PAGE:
35. Microkernel OS? • But it does have some attributes of a microkernel OS • OS personalities running in user space as separate processes • Kernel-mode components don't reach into one another’s data structures • Use formal interfaces to pass parameters and access and/or modify data structures • Therefore the term “modified microkernel”

  36. Symmetric Multiprocessing (SMP) • No master processor • All the processors share just one memory space • Interrupts can be serviced on any processor • Any processor can cause another processor to reschedule what it’s running • Maximum # of CPUs stored in registry • HKLM\System\CurrentControlSet\Control\Session Manager\LicensedProcessors

  37. CPUs L2Cache Memory I/O SMP Symmetric Multiprocessing (SMP) • Current implementation limit is # of bits in a native word • 32 processors for 32-bit systems • 64 processors for 64-bit systems • Not an architectural limit • just implementation

  38. Hyperthreading • New technology in newer Xeon & Pentium 4 processors • Makes a single processor appear as a dual processor to OS • Also called simultaneous multithreading technology (SMT) • Chip maintains two separate CPU states • “logical processors” • Execution engine & onboard cache is shared

  39. Hyperthreading • Works with Windows 2000, but only XP & Server 2003 are “hyperthreading aware” • Logical processors don’t count against physical processor limits • Scheduling algorithms take into account logical vs physical processors • Applications can also optimize for it (new Windows function in Server 2003)

  40. 1 3 2 4 Hyperthreading Four logical processors Two physical processors

  41. NUMA • NUMA (non uniform memory architecture) systems • Groups of physical processors with local memory • Connected to the larger system through a cache-coherent interconnect bus • Still an SMP system • e.g. any processor can access all of memory • But node-local memory is faster

  42. NUMA • Scheduling algorithms take this into account • Tries to schedule threads on processors within the same node • Tries to allocate memory from local memory for processes with threads on the node • New Windows APIs to allow applications to optimize

  43. SMP Scalability • Scalability is a function of: • parallelization and resource contention • Can’t make a general statement • Depends on what you are doing and • if the code involved scales well

  44. SMP Scalability • Kernel is scalable • OS can run on any available processor and on multiple processors at the same time • Fine-grained synchronization within the kernel as well as within device drivers allows more components to run concurrently on multiple processors • Concurrency has improved with every release

  45. SMP Scalability • Applications can be scalable • Threads can be scheduled on any available CPU • Processes can contain multiple threads that can execute simultaneously on multiple processors • Programming mechanisms provided to facilitate scalable server applications • Most important is I/O completion ports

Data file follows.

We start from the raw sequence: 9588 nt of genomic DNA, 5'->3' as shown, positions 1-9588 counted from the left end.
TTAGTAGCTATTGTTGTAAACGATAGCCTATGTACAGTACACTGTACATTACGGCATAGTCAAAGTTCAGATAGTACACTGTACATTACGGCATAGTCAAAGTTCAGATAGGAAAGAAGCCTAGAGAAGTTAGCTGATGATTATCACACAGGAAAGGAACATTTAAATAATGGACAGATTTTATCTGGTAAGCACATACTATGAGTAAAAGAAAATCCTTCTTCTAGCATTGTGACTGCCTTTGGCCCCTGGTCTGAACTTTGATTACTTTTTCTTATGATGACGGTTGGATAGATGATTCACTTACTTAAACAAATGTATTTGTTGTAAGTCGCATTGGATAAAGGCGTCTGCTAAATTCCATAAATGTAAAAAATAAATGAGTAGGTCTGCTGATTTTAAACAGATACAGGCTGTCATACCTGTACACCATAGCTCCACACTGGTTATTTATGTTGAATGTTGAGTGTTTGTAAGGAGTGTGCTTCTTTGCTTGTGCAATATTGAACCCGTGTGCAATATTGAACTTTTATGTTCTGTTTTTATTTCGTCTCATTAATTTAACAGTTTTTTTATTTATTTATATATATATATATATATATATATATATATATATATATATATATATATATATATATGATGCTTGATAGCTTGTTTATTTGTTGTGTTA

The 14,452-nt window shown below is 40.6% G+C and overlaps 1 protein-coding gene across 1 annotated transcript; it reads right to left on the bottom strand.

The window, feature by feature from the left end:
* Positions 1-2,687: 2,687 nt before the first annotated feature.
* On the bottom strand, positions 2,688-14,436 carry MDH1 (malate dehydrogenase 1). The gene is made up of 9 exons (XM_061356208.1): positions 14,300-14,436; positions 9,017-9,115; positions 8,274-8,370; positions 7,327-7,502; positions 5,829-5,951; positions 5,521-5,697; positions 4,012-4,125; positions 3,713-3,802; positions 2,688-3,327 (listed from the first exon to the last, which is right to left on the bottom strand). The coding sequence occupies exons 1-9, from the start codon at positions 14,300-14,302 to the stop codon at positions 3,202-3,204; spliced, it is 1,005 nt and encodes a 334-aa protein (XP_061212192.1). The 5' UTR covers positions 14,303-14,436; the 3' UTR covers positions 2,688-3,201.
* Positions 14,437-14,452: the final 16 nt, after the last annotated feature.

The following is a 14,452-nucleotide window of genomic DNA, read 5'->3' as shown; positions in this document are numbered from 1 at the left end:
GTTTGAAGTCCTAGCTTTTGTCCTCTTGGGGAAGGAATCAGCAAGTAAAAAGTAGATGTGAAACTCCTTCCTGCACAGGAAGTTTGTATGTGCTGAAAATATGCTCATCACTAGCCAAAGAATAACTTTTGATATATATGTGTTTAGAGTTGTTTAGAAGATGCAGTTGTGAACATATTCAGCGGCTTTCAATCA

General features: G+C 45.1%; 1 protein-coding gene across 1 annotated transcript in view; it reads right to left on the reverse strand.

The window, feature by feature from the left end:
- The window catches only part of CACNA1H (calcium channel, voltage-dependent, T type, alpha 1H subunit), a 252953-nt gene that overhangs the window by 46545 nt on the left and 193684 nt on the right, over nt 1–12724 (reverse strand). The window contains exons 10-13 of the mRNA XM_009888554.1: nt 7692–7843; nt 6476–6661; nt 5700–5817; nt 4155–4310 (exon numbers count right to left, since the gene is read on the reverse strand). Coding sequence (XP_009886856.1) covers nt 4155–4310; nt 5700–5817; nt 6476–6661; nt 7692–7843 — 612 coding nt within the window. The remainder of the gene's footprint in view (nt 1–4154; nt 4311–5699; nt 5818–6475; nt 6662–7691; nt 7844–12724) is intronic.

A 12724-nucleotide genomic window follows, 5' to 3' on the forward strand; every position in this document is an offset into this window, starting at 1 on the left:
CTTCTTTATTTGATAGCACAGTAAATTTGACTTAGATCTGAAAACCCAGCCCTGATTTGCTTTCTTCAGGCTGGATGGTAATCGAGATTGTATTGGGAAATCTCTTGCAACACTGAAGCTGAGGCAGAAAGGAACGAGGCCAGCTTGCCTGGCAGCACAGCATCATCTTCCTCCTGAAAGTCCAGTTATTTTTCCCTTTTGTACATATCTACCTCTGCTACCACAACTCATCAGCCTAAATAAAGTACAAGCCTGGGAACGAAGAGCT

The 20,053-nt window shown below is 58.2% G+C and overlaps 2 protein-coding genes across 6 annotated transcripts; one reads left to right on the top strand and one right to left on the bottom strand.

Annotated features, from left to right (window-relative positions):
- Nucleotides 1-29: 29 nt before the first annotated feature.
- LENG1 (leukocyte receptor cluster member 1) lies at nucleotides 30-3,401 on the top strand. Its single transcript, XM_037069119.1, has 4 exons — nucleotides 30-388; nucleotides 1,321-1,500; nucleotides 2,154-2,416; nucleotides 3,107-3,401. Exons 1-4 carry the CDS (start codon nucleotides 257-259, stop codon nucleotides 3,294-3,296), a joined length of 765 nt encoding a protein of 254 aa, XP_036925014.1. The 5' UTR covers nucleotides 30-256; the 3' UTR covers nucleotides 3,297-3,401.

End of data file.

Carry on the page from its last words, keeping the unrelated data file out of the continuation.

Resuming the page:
46. Multiple Product Packages… • Windows XP Home Edition • Licensed for 1 CPU, 4GB RAM • Windows 2000 & XP Professional • Desktop version (but also is a fully functional server system) • Licensed for 2 CPUs, 4GB RAM (16GB on Itanium; 32GB on x64) • Windows Server 2003, Web Server • Reduced functionality Standard Server (no domain controller) • Licensed for 2 CPUs, 2GB RAM

  47. Multiple Product Packages… • Windows Server 2003, Standard Edition (formerly Windows 2000 Server) • Adds server and networking features (active directory-based domains, host-based mirroring and RAID 5, NetWare gateway, DHCP server, WINS, DNS, …) • Licensed for 4 CPUs, 4GB RAM (32GB on x64)

  48. Multiple Product Packages… • Windows Server 2003, Enterprise Edition (formerly Windows 2000 Advanced Server ) • 3GB per-process address space option, Clusters (8 nodes) • Licensed for 8 CPUs, 32GB RAM (64GB on 64-bit editions) • Windows 2000 Datacenter Server & Windows 2003 Server, Datacenter Edition • Process Control Manager • Licensed for 32 CPUs, 64GB RAM (64 CPUs & 512GB on Itanium—in the future, 1TB!)

  49. …Built On the Same Core OS • Through W2K, core OS executables were identical • NTOSKRNL.EXE, HAL.DLL, xxxDRIVER.SYS, etc. • but XP & Server 2003 have different kernel versions • Registry indicates system type (set at install time) • HKEY_LOCAL_MACHINE\System\CurrentControlSet\Control\ProductOptions • ProductType: WinNT=Workstation, ServerNT=Server not a domain controller, LanManNT=Server that is a Domain Controller • ProductSuite: indicates type of Server (Advanced, Datacenter, or for NT4: Enterprise Edition, Terminal Server, …)

  50. …Built On the Same Core OS • Code in the operating system tests these values and behaves slightly differently in a few places • Licensing limits (number of processors, number of network connections, etc.) • Boot-time calculations (mostly in the memory manager) • Default length of time slice • See DDK: MmIsThisAnNtasSystem